RussiaOctober 8 2022, 12:02 pm

Far-Right German Political Party Delegation Cancels Trip to Russian-Occupied Ukraine

US media report­ed last month that a planned vis­it to Russ­ian-occu­pied Ukraine by politi­cians from a Ger­man far-right polit­i­cal par­ty had been can­celed. Accord­ing to the New York Times report, the planned trip by the Alter­na­tive for Ger­many (AfD) group had received wide­spread criticism:

Sep­tem­ber 21, 2022 Berlin — A planned vis­it by far-right state politi­cians from the Alter­na­tive for Ger­many par­ty to a Russ­ian-occu­pied part of east­ern Ukraine has been can­celed, accord­ing to a par­ty spokesman, after news of the trip prompt­ed wide­spread crit­i­cism. “The trip has been called off,” a spokesman for the par­ty, known as AfD, said on Wednes­day. The spokesman shared an email with The New York Times from a mem­ber of the del­e­ga­tion inform­ing the par­ty that they had decid­ed to can­cel. While the vast major­i­ty of Ger­mans sup­port Ukraine as it fights the Russ­ian inva­sion, a num­ber of far-right — and far-left — politi­cians argue for main­tain­ing good rela­tions with Moscow. That posi­tion is con­tro­ver­sial, even with­in the politi­cians’ own par­ties. On Mon­day, Chris­t­ian Blex, a state­house rep­re­sen­ta­tive in North Rhine-West­phalia, said on the Telegram mes­sag­ing app that he and two oth­er state­house rep­re­sen­ta­tives from Sax­ony-Anhalt were vis­it­ing Russ­ian-occu­pied areas of Don­bas to see the “human­i­tar­i­an sit­u­a­tion.” He did not give a spe­cif­ic itin­er­ary. Echo­ing a Krem­lin line, he accused West­ern media of bias when report­ing on the sit­u­a­tion in occu­pied areas.  Crit­ics of the trip point­ed out that such a vis­it under Russ­ian pro­tec­tion would be used to try to scratch away at Ger­man uni­ty over the issue. The AfD itself dis­owned the vis­it. “All this shows on which side the AfD stands — Putin’s,” said Kat­ja Mast, a fed­er­al law­mak­er from the Social Demo­c­ra­t­ic par­ty, on Tues­day. “Such trips are exploit­ed by Putin’s pro­pa­gan­da machine and do mas­sive dam­age to Germany’s rep­u­ta­tion and inter­ests.” Andrij Mel­nyk, the out­spo­ken Ukrain­ian ambas­sador to Berlin, said on Twit­ter that the trip sup­port­ed Russia’s “war of exter­mi­na­tion” and called on the Ger­man domes­tic intel­li­gence agency to investigate.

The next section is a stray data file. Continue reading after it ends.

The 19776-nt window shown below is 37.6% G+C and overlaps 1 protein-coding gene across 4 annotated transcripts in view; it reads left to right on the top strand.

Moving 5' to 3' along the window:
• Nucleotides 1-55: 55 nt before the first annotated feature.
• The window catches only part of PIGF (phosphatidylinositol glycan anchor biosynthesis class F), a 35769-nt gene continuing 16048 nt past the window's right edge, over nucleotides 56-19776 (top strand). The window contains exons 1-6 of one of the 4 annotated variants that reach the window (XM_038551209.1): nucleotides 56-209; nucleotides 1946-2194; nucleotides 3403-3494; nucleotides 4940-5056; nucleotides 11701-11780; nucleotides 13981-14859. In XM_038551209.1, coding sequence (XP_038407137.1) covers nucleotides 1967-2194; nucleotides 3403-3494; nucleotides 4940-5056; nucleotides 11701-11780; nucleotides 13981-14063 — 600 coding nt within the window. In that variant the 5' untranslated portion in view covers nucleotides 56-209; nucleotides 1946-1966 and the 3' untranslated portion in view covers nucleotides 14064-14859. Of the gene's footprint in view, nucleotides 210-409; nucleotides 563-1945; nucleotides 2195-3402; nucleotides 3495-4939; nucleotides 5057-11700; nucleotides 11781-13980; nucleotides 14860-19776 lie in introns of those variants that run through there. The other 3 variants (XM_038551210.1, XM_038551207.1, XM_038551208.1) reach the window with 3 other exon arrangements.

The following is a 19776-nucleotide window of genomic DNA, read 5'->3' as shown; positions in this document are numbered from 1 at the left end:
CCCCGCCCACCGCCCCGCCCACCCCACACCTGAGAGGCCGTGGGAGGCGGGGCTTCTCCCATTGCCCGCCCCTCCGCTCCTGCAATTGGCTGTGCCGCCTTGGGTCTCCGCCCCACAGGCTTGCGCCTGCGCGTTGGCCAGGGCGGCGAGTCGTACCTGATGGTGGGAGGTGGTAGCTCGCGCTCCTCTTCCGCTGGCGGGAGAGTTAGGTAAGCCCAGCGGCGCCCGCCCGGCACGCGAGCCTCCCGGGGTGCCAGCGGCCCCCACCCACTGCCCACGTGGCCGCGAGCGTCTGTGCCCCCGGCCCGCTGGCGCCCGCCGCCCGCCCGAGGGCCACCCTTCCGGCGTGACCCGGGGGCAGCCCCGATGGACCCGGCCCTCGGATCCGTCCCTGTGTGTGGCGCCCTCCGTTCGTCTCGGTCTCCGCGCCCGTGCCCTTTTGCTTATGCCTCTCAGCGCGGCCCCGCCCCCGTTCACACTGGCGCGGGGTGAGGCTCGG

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Mul­ti­ple media report­ed the vis­it was spon­sored by the Russ­ian Duma.

An ear­li­er Euro­pean media report indi­cat­ed that the AfD del­e­ga­tion of three region­al MPs had already left Ger­many for Rus­sia plan­ning  fur­ther trav­el to the East of Ukraine  to “clar­i­fy the human­i­tar­i­an sit­u­a­tion.” The report also not­ed that it was not the first time the AfD vis­it­ed Russ­ian-occu­pied Ukrain­ian ter­ri­to­ries. In 2018, dur­ing the Russ­ian elec­tion, sev­er­al high-rank­ing AfD politi­cians vis­it­ed Crimea, which Rus­sia has annexed since 2014. Final­ly, the report indi­cat­ed that the AfD had long been accused of tak­ing pro-Russ­ian posi­tions. While offi­cial­ly con­demn­ing the war, they also advo­cat­ed open­ing the Nord Stream 2 pipeline and stop­ping weapon deliv­er­ies to Ukraine.

Ger­many has one of the largest Russ­ian dias­po­ras, with an esti­mat­ed 6 mil­lion Russ­ian-speak­ing peo­ple liv­ing there. The AfD has more sup­port in east­ern Ger­many, which is skep­ti­cal of EU mem­ber­ship and where his­toric ties include ‘resid­ual cul­tur­al empa­thy with Rus­sia. A new poll from late Sep­tem­ber showed that the AfD would be the strongest polit­i­cal par­ty in the for­mer East Ger­many were elec­tions to be held now, with 27% of peo­ple in the East vot­ing for the par­ty as opposed to 12% of for­mer West Ger­mans. A Ger­man aca­d­e­m­ic has con­clud­ed that the AfD is a nation­al-con­ser­v­a­tive par­ty with many bridges to Ger­many’s right-wing extremism.

In Decem­ber 2001, the Glob­al Influ­ence Oper­a­tions Report (GIOR) report­ed that cov­er­age of con­tro­ver­sial top­ics by Rus­si­a’s Ger­man-lan­guage pro­pa­gan­da chan­nel RT Deutsch showed “sig­nif­i­cant con­gru­ence” with the polit­i­cal and social posi­tions pro­mot­ed by the AfD.


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